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7 ways to win an argument

It’s hard to win an argument but through these techniques, it can be possible.
By Stephen Key |

 

Entrepreneurs are passionate people. We want to be heard. But often, knowing when to shut up can benefit you immensely. Cultivating your ability to hold your tongue is important.

 

Make no mistake, this is something we all struggle with every day. Here's my advice on how to win any argument:

 

 

1. Remember, it’s not personal. It’s business. 

 A few years ago, I sued a major toy company who I thought had infringed on one of my patented technologies. Looking back, I think we could have settled the dispute quickly if cooler heads had prevailed. But I became emotional and so did they. The conflict ended up in federal court after dragging on for three years, which took an enormous toll on me. It's best not to make decisions when you're emotional. Step back and ask yourself: Is this the best course of action or am I just upset right now?

 

 

2. Pick up the phone. 

 It’s always easier to miscommunicate over email. You’ll strengthen your relationships by clarifying what you and the person you're in contact with really mean simply by picking up the phone. I have misinterpreted what people have written to me in emails on many occasions. When it comes to sensitive issues in particular—talk it out; don't just email.

 


3. Hit “delete.” 

 The idea that anyone can win an argument over the Internet is laughable. For whatever reason, some people enjoy using their anonymity to be rude and insulting. It’s taken me many years, but I think the best way to respond to my haters is by not saying anything at all.

 

Even if you’re calm, collected and reasonable, whatever you write will only fuel the fire. There are just too many people who get a kick out of riling others up. If you choose not to engage, you’ll be surprised how quickly the conversation dies. And, try to have a sense of humor! Usually, I’m enraged when I first read hateful comments, but later I find them kind of funny.

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4. Let go of the need to have the last word. 

 It’s better to fly under the radar. You may feel great about getting in one last jab, but more likely than not, someone else is going to remember your flippant comment long after you do and it will come back to haunt you. It’s just not worth it. Gloating is unattractive.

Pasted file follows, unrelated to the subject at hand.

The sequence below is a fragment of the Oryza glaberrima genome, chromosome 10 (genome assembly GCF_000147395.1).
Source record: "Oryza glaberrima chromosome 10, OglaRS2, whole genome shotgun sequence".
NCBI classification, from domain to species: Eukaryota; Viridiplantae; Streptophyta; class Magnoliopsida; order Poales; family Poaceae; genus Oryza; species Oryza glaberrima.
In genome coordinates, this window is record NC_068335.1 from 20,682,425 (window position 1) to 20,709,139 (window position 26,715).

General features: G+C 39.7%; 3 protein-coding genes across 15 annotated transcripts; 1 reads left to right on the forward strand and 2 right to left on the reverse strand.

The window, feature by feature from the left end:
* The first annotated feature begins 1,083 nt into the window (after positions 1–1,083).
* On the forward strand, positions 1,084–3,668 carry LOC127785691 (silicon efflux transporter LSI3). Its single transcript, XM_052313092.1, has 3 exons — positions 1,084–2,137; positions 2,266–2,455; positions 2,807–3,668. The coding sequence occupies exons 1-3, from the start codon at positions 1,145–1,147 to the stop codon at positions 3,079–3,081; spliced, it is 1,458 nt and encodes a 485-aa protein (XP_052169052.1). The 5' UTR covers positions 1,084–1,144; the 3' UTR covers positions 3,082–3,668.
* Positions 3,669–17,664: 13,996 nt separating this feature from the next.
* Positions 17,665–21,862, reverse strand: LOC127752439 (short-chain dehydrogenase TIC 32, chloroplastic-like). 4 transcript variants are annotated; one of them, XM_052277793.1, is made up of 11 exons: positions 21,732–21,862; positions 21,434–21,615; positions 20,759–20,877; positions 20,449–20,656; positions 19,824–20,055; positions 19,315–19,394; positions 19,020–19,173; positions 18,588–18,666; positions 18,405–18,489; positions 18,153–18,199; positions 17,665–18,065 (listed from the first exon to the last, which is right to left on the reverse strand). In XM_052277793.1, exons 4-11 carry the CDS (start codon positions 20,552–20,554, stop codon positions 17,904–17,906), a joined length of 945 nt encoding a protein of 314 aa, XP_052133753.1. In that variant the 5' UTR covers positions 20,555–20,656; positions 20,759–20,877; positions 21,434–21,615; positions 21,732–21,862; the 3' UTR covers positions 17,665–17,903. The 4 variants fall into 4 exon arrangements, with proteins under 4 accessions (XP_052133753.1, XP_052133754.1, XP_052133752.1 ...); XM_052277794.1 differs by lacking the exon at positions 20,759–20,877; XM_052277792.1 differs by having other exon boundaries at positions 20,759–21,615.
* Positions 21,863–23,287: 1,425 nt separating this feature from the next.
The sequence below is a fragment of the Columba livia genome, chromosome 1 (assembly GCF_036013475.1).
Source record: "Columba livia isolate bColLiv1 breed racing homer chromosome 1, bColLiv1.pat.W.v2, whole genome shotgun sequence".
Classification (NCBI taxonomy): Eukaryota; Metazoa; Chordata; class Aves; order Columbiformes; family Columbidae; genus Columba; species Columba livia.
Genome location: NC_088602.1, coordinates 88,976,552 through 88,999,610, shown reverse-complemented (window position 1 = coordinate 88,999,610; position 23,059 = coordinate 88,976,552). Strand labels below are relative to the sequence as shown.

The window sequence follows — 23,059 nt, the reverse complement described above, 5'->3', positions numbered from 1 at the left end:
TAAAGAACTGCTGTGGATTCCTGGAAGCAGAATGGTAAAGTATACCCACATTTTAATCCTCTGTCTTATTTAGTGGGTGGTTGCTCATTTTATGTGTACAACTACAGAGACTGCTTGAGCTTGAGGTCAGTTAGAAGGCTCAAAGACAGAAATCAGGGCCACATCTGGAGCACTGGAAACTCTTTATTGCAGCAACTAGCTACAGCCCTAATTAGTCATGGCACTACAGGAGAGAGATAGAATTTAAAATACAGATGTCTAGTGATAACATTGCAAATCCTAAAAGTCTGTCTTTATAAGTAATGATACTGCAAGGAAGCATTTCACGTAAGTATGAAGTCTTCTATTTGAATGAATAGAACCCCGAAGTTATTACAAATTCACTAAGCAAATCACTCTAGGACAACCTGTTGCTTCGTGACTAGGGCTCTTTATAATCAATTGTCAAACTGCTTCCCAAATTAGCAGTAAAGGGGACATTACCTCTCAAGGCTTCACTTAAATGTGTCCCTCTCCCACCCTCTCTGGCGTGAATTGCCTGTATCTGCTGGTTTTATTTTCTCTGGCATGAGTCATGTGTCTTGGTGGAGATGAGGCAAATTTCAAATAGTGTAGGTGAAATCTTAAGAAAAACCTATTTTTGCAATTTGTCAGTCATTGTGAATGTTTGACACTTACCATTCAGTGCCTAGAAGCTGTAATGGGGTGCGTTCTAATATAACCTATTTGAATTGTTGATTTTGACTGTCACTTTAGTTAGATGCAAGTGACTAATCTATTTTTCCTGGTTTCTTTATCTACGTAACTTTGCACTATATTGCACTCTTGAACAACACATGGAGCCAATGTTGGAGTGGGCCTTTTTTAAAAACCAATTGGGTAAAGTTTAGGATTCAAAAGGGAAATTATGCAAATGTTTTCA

5. Embrace the idea that sometimes, less is more. 

 We’ve all been in meetings where someone asks a simple question and the person in charge goes on and on unnecessarily in response. Remember that most questions can be answered simply. Remind yourself. Everyone you work with will appreciate your ability to be concise. And frankly, it’s also polite. We like the sound of our own voices more than other people do.

 

 

6. Realize that certain opinions are best left unspoken. 

 Yes, everyone is entitled to an opinion. But that doesn’t mean we need to offer all of ours up. Martha Stewart once declared that she doesn’t think bloggers are experts. Okay, Martha. Sure, that’s your opinion. But I think that was foolish of her, because I’m guessing there are many, many bloggers who help promote her lifestyle brand. What purpose did undermining them serve her? I’m not sure. But it may end up hurting her business. She needs bloggers and influencers as much as everyone else does to push her brand.

 

 

7. Get comfortable with awkward silences. 

 When it comes to the art of negotiation, I’ve learned a simple truth: Never speak first. After I explicitly state what it is I want, I clam up. When we’re uncomfortable with an awkward silence, it’s tempting to fill it quickly, but if you do, you might end up saying something without thinking it through. I’ve discovered that the first person to speak usually loses the argument. So make your point, be confident and force yourself to wait for a response.

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I hope these tips help you as much as they’ve helped me.

 

*****

Copyright 2013 Entrepreneur Media, Inc. All rights reserved.
This article also appeared on Entrepreneur.com. Minor edits have been done by the Entrepreneur.com.ph editor.


Photos from Flickr (Daniel Schneider, Scott Summers, and Jennie-O)

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